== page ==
What is the position right now?

Nothing has changed – existing legislation and case law continues to apply.

What changes will there be to employment law on Brexit?

Whether the UK can depart from current EU requirements in the future will depend on the shape of the UK’s future relationship with the EU. Alternative trade arrangements may involve accepting some, or all, EU employment legislation.

Even if the UK has scope to diverge from EU employment law, changes may not necessarily be immediate on the point of Brexit, or ultimately far-reaching, for the following reasons:

  • Much of EU employment law has been brought into effect via UK legislation, which will remain in force post-Brexit unless and until amended.
  • Changes to primary legislation require Parliamentary approval and the Government of the time will need to consider whether reform is politically desirable. The UK has come to expect a certain level of workplace protection, and wholesale changes to the likes of, for example, discrimination law, seem highly unlikely – see the table below.
  • Many employment rights, including unfair dismissal and the minimum wage, do not in fact stem from the EU – see the table below.
  • In other cases, the UK deliberately provides protection which exceeds the EU minimum: prime examples being maternity leave and the right to 5.6 weeks’ holiday (as opposed to the EU four-week minimum). Withdrawal from the EU is therefore unlikely to prompt a change to Government policy in these areas – see the table below.
  • Although, post-Brexit, UK courts and tribunals would not refer cases to the European Court of Justice or be obliged to follow new decisions from that court, it is less clear how they would deal with existing UK case law stemming from EU decisions. High profile examples include sickness absence and holidays; and the inclusion of certain payments in holiday pay. It is likely that tribunals would continue to apply the previous decisions of a higher UK court unless or until that higher court or Parliament took a different approach.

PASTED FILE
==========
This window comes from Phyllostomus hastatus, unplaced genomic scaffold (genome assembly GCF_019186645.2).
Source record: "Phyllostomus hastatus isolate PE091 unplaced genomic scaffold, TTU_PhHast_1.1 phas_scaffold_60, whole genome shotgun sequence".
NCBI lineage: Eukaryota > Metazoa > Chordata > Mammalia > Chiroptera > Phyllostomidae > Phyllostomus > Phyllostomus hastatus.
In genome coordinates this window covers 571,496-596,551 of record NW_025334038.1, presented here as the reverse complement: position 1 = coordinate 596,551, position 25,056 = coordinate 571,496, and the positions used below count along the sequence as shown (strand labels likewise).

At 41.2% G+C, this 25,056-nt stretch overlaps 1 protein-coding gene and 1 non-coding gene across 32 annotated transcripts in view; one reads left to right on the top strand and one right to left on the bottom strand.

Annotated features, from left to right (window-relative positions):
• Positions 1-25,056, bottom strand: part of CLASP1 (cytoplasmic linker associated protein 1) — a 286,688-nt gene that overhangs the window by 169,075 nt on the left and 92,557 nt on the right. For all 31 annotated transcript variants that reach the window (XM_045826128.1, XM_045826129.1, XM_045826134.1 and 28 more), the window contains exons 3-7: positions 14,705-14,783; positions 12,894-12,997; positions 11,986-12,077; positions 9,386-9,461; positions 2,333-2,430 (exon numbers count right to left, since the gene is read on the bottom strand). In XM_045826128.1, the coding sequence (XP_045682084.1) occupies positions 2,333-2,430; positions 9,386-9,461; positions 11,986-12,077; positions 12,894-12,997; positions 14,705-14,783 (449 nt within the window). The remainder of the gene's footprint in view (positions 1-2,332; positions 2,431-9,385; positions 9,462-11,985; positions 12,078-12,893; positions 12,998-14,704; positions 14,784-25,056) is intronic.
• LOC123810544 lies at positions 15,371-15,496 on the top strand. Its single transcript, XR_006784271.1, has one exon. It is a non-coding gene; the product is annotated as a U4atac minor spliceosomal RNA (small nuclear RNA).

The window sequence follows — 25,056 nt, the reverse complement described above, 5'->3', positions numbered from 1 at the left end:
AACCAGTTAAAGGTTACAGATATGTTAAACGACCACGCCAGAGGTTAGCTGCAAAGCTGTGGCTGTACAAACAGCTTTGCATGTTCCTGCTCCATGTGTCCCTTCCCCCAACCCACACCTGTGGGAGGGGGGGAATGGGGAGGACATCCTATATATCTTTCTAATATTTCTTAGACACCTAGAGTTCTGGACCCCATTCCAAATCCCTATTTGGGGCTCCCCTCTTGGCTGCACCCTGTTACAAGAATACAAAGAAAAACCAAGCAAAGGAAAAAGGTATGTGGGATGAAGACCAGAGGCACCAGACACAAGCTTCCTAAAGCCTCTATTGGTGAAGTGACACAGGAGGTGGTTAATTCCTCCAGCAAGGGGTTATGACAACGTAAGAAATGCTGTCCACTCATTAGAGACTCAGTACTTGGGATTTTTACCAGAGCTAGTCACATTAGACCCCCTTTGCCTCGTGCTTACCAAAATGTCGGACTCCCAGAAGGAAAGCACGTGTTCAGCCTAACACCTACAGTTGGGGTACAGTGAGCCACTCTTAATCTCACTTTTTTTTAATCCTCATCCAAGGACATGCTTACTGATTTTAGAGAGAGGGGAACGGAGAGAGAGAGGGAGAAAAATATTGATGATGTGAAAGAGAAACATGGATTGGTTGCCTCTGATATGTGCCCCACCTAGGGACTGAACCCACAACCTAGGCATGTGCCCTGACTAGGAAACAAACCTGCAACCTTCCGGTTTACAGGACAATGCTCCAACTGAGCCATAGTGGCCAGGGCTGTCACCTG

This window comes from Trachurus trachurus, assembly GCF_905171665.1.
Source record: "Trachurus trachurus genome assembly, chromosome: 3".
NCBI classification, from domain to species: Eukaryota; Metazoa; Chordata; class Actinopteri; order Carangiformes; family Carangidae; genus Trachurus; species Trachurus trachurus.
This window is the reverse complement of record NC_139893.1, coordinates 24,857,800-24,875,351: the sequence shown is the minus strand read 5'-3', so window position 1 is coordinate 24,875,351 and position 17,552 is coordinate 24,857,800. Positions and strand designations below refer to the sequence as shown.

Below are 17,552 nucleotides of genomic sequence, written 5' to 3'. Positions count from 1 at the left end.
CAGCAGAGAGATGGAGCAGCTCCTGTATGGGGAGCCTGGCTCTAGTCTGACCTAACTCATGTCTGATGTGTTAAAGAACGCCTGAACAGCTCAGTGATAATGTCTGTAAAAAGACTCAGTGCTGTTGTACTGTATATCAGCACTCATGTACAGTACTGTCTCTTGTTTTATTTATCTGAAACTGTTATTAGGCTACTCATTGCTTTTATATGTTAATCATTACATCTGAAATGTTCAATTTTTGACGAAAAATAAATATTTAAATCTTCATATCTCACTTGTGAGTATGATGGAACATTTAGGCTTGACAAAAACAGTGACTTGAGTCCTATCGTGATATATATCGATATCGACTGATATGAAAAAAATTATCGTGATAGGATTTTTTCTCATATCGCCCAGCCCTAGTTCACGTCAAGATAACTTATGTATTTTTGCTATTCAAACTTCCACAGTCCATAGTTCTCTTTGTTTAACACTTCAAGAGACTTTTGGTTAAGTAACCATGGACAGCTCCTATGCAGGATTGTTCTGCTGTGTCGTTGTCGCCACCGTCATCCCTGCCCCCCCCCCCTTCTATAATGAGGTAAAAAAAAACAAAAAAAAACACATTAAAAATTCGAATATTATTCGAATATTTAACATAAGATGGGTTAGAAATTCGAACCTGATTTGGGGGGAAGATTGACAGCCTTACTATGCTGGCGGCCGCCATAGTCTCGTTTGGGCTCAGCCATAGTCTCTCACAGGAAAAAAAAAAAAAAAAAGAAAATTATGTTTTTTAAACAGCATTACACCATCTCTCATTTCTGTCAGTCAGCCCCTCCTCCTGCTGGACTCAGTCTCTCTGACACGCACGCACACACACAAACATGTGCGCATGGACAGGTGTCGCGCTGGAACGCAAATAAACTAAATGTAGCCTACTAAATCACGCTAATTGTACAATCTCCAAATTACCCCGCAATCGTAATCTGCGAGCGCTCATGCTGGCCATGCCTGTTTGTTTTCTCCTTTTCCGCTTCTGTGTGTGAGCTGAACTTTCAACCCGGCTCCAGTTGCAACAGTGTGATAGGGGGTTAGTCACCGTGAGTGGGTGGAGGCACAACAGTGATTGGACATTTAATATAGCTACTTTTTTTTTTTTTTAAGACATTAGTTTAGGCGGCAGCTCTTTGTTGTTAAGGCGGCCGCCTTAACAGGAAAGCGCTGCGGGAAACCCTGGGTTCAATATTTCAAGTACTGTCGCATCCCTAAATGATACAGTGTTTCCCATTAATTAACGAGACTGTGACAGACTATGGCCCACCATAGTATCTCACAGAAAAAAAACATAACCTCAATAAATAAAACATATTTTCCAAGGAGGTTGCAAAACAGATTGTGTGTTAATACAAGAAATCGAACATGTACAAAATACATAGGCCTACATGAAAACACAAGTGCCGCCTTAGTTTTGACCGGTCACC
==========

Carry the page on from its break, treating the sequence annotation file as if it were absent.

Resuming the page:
• Employers’ internal policies and even contracts of employment often reflect certain EU rights relating to, for example, working time, sickness absence and equal opportunities. Reducing entitlements could be difficult both from a legal and employee relations perspective.
  • David Davis, Brexit Secretary, has indicated that existing employment law will not be radically changed. He blogged that:

“Empirical studies show that it is not employment regulation that stultifies economic growth… Britain has a relatively flexible workforce, and so long as the employment law environment stays reasonably stable it should not be a problem for business.

There is also a political or perhaps sentimental point. The great British industrial working classes voted overwhelmingly for Brexit. I am not at all attracted by the idea of rewarding them by cutting their rights.”

The Chartered Institute of Personnel and Development (CIPD) has also commented that the UK has one of the most lightly regulated labour markets in the OECD in terms of employment protection legislation and that, in its view, we have the right balance of flexibility. It has stated its intention to make the case for maintaining the status quo.

Table of key employment rights – what might change?

If a future deal gives the UK scope to diverge from EU employment law (which may not be the case, as explained above), this table sets out what might happen to some key employment rights, although changes would of course be highly dependent on the future political make-up of Parliament.

Key right Potential impact of Brexit
Unfair dismissal UK-based right – does not stem from the EU: Brexit will have no direct impact.
Minimum wage UK-based right – does not stem from the EU: Brexit will have no direct impact.